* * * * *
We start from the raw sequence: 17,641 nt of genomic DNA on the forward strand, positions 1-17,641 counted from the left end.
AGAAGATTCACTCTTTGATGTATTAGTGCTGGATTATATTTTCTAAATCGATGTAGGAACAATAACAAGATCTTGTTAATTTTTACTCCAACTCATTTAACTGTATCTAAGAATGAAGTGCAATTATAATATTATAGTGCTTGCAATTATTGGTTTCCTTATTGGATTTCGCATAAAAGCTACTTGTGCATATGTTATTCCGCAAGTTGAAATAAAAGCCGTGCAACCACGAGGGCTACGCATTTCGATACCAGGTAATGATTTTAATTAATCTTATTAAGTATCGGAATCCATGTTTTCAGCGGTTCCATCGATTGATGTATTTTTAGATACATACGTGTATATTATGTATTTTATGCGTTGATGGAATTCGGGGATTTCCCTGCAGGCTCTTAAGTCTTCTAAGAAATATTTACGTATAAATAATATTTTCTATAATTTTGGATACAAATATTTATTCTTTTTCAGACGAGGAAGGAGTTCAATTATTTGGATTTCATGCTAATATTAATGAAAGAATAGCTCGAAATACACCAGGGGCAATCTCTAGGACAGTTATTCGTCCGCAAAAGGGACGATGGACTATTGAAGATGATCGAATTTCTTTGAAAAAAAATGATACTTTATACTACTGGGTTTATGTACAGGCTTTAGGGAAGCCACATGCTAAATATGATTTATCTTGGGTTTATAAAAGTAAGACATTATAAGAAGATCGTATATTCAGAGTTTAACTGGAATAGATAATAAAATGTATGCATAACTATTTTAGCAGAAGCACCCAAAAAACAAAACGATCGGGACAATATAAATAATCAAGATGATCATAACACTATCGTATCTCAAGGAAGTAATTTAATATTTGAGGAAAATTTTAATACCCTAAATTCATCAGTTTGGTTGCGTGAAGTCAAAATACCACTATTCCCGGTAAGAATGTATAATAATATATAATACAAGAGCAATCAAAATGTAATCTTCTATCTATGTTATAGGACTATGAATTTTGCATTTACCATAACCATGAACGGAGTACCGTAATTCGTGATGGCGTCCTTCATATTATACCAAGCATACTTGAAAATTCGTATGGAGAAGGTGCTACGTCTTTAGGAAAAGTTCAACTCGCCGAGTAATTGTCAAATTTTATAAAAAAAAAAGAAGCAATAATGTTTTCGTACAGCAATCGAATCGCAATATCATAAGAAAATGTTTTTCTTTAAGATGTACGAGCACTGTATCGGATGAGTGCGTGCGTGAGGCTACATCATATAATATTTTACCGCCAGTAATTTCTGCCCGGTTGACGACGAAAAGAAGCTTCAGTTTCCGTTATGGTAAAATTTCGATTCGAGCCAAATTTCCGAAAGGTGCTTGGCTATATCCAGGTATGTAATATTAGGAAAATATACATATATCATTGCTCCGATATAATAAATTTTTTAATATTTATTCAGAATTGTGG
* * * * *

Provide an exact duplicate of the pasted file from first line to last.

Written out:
We start from the raw sequence: 17,641 nt of genomic DNA on the forward strand, positions 1-17,641 counted from the left end.
AGAAGATTCACTCTTTGATGTATTAGTGCTGGATTATATTTTCTAAATCGATGTAGGAACAATAACAAGATCTTGTTAATTTTTACTCCAACTCATTTAACTGTATCTAAGAATGAAGTGCAATTATAATATTATAGTGCTTGCAATTATTGGTTTCCTTATTGGATTTCGCATAAAAGCTACTTGTGCATATGTTATTCCGCAAGTTGAAATAAAAGCCGTGCAACCACGAGGGCTACGCATTTCGATACCAGGTAATGATTTTAATTAATCTTATTAAGTATCGGAATCCATGTTTTCAGCGGTTCCATCGATTGATGTATTTTTAGATACATACGTGTATATTATGTATTTTATGCGTTGATGGAATTCGGGGATTTCCCTGCAGGCTCTTAAGTCTTCTAAGAAATATTTACGTATAAATAATATTTTCTATAATTTTGGATACAAATATTTATTCTTTTTCAGACGAGGAAGGAGTTCAATTATTTGGATTTCATGCTAATATTAATGAAAGAATAGCTCGAAATACACCAGGGGCAATCTCTAGGACAGTTATTCGTCCGCAAAAGGGACGATGGACTATTGAAGATGATCGAATTTCTTTGAAAAAAAATGATACTTTATACTACTGGGTTTATGTACAGGCTTTAGGGAAGCCACATGCTAAATATGATTTATCTTGGGTTTATAAAAGTAAGACATTATAAGAAGATCGTATATTCAGAGTTTAACTGGAATAGATAATAAAATGTATGCATAACTATTTTAGCAGAAGCACCCAAAAAACAAAACGATCGGGACAATATAAATAATCAAGATGATCATAACACTATCGTATCTCAAGGAAGTAATTTAATATTTGAGGAAAATTTTAATACCCTAAATTCATCAGTTTGGTTGCGTGAAGTCAAAATACCACTATTCCCGGTAAGAATGTATAATAATATATAATACAAGAGCAATCAAAATGTAATCTTCTATCTATGTTATAGGACTATGAATTTTGCATTTACCATAACCATGAACGGAGTACCGTAATTCGTGATGGCGTCCTTCATATTATACCAAGCATACTTGAAAATTCGTATGGAGAAGGTGCTACGTCTTTAGGAAAAGTTCAACTCGCCGAGTAATTGTCAAATTTTATAAAAAAAAAAGAAGCAATAATGTTTTCGTACAGCAATCGAATCGCAATATCATAAGAAAATGTTTTTCTTTAAGATGTACGAGCACTGTATCGGATGAGTGCGTGCGTGAGGCTACATCATATAATATTTTACCGCCAGTAATTTCTGCCCGGTTGACGACGAAAAGAAGCTTCAGTTTCCGTTATGGTAAAATTTCGATTCGAGCCAAATTTCCGAAAGGTGCTTGGCTATATCCAGGTATGTAATATTAGGAAAATATACATATATCATTGCTCCGATATAATAAATTTTTTAATATTTATTCAGAATTGTGG